gamma-Secretase is an enzyme complex that is linked to the formation of amyloid plaques. This is why gamma-secretase is an important target for therapeutic intervention. The trouble is, known inhibitors of gamma-secretase interfere with cell-surface receptor called Notch, and inhibition of its processing is understood to be detrimental. Earlier, Merck had developed a series of gamma-secretase inhibitors, whose activity was attributed to equatiorial placement of the sulfone substituent (the axial congener was found to be inactive). There is an interesting paper in J. Med. Chem. that documents recent efforts in this program. The newly created analogs are much more effective in forcing the sulfone to occupy the desired equatorial position. How is this accomplished, you might ask? Take a look at the compound in the grey box below… When it gets close to impossible to draw a neat looking structure in ChemDraw, I know that I am dealing with one ugly molecule. I refer to how the C-F bond is depicted (if drawn straight down, it would encroach on the sulfone unit). Putting trivial matters aside, this compound is a really interesting example of problem-solving in conformational analysis. That is on one hand… On the other hand, this polycycle proves that there is just so much room for improvement in organic chemistry. I specifically refer to the dearth of atom-economical methods to enforce conformational states.Those who think this area of inquiry has matured are dead wrong. The monster in grey box features an interesting nugget: the phosphorus-containing ring. As a matter of fact, I was drawn to this paper due to this unusual heterocycle, an area that is of great interest to my lab at the moment.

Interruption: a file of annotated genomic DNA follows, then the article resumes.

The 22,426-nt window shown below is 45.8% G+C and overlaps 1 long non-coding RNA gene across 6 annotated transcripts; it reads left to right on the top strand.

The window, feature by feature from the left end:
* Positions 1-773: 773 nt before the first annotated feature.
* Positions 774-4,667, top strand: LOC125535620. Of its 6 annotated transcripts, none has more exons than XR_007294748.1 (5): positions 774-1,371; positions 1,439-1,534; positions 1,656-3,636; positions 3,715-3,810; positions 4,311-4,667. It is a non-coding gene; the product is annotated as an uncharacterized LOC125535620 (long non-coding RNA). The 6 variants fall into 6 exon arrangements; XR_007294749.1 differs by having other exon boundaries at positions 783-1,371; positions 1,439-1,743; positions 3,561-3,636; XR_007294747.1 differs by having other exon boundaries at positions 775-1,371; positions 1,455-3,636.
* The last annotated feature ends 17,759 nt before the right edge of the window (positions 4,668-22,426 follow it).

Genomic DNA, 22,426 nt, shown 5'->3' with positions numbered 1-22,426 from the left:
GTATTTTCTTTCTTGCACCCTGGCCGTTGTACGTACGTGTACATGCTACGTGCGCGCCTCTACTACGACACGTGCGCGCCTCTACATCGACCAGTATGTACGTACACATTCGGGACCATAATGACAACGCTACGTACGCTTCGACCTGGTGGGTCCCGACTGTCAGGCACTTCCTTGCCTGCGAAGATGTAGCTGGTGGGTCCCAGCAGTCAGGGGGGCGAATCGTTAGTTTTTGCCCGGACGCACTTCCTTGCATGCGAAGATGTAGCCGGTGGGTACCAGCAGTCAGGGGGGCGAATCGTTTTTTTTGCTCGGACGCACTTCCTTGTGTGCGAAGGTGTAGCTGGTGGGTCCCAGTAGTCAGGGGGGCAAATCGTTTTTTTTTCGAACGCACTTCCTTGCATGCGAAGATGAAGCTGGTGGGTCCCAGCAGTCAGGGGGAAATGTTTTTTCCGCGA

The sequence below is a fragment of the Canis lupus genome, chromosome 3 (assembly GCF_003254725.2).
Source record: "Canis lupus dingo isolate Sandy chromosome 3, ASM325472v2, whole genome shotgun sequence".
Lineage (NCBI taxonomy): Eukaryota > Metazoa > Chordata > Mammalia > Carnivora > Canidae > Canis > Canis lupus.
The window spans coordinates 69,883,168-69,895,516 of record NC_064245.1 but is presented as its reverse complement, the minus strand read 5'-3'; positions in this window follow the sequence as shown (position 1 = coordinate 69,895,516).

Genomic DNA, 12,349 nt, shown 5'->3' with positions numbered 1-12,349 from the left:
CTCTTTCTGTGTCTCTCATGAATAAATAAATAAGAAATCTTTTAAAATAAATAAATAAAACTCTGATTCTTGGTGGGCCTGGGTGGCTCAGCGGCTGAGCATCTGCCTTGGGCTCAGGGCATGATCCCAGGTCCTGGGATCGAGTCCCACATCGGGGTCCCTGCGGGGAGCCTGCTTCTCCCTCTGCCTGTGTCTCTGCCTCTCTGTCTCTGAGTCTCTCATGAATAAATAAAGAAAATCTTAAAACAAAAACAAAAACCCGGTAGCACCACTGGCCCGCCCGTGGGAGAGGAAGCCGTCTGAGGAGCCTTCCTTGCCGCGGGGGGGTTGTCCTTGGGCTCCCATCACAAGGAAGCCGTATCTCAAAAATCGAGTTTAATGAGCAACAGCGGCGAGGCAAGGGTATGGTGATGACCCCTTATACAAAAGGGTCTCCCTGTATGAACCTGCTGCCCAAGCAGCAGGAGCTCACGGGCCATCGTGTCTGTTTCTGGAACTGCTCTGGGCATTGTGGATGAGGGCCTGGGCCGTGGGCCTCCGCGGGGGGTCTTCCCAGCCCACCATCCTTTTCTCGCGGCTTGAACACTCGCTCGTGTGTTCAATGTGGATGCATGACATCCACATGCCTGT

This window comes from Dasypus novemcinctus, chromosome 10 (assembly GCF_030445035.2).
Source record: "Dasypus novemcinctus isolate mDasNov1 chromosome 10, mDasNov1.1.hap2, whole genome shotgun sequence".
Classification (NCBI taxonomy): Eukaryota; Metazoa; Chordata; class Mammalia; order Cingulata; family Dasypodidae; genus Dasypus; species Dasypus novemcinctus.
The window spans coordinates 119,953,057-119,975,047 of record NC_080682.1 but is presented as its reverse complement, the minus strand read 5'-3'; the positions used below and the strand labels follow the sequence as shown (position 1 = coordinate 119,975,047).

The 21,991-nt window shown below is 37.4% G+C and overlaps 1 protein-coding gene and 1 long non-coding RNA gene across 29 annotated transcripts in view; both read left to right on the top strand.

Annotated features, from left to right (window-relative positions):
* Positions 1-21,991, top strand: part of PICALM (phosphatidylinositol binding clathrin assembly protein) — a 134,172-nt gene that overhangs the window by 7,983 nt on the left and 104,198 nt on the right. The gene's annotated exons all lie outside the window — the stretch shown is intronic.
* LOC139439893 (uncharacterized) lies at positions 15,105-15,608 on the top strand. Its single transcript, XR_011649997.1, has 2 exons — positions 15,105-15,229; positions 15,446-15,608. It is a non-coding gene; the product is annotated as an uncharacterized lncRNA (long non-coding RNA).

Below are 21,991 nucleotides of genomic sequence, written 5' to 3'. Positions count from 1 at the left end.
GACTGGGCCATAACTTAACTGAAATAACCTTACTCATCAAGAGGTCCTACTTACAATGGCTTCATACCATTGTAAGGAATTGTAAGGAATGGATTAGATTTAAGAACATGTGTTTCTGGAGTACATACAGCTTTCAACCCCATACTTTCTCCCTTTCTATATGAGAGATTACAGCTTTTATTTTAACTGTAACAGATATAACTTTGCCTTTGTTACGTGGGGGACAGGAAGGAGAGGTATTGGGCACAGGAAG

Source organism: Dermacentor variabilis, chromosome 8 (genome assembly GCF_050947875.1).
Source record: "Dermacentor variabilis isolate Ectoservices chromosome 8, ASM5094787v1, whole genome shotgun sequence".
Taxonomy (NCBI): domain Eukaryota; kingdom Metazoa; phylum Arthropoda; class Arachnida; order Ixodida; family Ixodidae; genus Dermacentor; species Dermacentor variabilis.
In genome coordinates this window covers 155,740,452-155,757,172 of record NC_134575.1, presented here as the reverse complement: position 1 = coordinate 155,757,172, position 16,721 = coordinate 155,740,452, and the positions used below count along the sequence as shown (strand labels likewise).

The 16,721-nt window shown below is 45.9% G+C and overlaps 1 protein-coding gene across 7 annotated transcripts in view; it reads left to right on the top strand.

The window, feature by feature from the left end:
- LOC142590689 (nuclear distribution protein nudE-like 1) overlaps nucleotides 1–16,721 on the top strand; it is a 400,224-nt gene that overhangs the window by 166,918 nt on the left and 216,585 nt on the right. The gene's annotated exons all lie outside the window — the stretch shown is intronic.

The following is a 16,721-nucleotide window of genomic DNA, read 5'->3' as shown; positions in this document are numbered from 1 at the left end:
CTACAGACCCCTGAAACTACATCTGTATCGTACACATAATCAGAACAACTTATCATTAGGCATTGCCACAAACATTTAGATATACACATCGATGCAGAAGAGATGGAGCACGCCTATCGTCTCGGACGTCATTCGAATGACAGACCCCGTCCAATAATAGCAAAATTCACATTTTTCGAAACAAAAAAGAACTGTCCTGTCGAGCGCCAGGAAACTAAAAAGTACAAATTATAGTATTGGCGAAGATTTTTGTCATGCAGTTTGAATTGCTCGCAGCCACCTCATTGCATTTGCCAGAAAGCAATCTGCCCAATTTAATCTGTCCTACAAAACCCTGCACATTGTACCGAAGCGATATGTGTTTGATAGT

There is a Gordon Research Conference dedicated to the Origins of Life. Without a doubt, this is the most eclectic gathering of some of the oddest people in the science community. I have always wanted to attend one, but never had a chance. I can only imagine the types of heated discussions that go on there. The trouble with this branch of science is that we will, of course, never be able to run control experiments to prove or disprove any hypothesis. Thus, ideas about how life emerged are relegated to conjectures. But people keep trying and I really enjoy reading about attempts to explain how some of the primordial forms of life might have emerged.
Replication and molecular evolution using trivial (pre-RNA and pre-DNA) molecules has been shown in models, but never convincingly enough. We don’t even need to go as far as replication: thinking about how peptide bonds might have been created in water is tough enough! This allows me to bring up a curious paper by Ghadiri and co-workers, published in Astrobiology (this is not something I read all the time…). In it, the authors make a suggestion that carbon disulfide (CS2) might have acted as the coupling agent. I like this idea and I think the experiments are convincing, especially the fact that this peptide bond formation works in water. Besides COS, CS2 is certainly one of the cheapest and most readily available coupling agents, which might have been in abundance when all those sparks were flying on earth several billion of years ago.